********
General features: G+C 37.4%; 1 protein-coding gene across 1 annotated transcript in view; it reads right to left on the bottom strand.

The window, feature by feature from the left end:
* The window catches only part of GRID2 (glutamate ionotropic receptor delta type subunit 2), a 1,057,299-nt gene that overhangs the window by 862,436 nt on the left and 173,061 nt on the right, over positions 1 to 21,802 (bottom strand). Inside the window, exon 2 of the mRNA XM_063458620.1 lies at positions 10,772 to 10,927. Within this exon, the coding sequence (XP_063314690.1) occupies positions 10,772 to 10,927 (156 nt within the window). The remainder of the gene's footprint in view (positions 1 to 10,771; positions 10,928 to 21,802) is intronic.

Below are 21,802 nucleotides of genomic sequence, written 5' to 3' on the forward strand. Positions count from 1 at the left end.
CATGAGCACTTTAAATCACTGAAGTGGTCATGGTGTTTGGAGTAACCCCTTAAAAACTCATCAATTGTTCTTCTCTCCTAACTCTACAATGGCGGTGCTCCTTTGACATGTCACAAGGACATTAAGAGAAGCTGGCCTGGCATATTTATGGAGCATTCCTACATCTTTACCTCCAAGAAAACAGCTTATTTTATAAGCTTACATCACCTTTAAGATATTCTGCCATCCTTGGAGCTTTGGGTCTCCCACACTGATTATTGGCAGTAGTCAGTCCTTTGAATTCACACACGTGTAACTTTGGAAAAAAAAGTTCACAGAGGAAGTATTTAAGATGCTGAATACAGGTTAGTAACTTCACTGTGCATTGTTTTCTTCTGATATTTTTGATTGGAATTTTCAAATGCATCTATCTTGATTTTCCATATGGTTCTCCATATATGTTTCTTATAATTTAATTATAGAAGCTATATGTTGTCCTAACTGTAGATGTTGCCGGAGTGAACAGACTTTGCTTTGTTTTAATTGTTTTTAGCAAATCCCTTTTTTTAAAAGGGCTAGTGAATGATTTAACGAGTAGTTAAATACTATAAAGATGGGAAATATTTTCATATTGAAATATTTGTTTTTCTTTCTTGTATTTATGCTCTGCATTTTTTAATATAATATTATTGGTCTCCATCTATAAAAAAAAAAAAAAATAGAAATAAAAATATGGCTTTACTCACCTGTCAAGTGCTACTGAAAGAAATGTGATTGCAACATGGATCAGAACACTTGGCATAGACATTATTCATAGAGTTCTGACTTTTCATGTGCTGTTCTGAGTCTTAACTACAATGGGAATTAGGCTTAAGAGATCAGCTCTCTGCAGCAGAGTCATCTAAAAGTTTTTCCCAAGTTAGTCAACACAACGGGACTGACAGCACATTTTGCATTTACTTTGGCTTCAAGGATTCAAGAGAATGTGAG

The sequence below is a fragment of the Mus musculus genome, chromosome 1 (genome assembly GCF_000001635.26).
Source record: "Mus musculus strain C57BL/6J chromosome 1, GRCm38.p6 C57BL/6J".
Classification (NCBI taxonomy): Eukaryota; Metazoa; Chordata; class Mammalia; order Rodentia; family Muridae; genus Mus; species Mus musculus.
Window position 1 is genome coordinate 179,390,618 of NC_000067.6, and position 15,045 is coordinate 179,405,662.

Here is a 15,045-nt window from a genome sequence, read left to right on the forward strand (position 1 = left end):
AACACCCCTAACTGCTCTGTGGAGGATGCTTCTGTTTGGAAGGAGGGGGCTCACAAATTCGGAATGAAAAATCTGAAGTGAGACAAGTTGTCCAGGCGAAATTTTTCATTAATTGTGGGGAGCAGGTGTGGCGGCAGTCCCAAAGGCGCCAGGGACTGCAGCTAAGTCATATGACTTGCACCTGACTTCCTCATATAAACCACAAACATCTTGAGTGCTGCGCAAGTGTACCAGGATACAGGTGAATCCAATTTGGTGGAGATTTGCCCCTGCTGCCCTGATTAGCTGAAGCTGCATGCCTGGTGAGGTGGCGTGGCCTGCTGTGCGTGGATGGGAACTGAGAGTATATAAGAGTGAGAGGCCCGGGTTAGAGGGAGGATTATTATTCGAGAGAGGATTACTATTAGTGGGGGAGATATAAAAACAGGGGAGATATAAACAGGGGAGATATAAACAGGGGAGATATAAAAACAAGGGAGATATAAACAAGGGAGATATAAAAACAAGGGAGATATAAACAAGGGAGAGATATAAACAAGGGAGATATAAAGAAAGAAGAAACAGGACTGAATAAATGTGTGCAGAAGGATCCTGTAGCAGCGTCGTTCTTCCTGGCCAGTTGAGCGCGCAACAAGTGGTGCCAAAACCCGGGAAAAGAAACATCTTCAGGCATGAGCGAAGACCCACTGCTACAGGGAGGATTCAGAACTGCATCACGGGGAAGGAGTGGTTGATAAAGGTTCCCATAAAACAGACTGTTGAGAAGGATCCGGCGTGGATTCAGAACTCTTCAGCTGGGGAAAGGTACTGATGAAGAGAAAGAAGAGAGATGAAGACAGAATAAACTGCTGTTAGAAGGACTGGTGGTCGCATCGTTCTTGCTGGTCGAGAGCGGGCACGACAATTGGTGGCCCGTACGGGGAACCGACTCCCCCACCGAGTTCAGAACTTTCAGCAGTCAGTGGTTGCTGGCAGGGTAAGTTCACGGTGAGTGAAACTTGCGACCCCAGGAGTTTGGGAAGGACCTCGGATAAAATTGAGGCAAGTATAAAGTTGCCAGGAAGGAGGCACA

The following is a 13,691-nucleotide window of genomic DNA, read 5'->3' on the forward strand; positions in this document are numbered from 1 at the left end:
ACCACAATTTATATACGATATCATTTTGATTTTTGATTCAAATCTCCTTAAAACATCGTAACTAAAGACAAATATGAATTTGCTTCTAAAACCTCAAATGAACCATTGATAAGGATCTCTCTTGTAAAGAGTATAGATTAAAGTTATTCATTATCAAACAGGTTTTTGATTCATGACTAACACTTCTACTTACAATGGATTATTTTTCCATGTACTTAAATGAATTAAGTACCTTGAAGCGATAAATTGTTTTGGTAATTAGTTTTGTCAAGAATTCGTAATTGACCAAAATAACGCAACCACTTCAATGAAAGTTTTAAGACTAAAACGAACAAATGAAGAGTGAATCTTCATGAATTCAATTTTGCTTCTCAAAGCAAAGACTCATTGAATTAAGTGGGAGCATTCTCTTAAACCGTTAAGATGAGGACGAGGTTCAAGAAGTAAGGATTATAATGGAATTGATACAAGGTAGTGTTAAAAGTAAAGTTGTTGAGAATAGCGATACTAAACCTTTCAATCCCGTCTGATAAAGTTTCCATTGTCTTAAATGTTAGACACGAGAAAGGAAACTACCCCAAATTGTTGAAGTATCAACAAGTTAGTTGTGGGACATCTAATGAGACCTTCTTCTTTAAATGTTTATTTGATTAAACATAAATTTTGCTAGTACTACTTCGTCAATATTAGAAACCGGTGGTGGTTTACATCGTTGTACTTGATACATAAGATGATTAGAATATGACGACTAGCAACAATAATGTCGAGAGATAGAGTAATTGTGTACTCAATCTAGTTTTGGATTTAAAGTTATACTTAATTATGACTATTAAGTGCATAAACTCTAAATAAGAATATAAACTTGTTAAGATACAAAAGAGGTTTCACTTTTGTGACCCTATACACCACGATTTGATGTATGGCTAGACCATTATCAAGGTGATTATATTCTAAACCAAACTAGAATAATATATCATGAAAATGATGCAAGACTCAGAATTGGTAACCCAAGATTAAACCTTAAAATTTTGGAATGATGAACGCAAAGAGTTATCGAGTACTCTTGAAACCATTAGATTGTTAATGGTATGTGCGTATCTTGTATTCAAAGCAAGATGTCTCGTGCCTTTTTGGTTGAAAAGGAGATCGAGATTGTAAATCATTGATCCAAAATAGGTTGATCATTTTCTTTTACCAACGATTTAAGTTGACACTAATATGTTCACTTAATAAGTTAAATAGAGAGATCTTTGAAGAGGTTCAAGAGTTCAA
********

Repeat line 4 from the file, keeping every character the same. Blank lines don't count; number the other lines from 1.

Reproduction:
Below are 21,802 nucleotides of genomic sequence, written 5' to 3' on the forward strand. Positions count from 1 at the left end.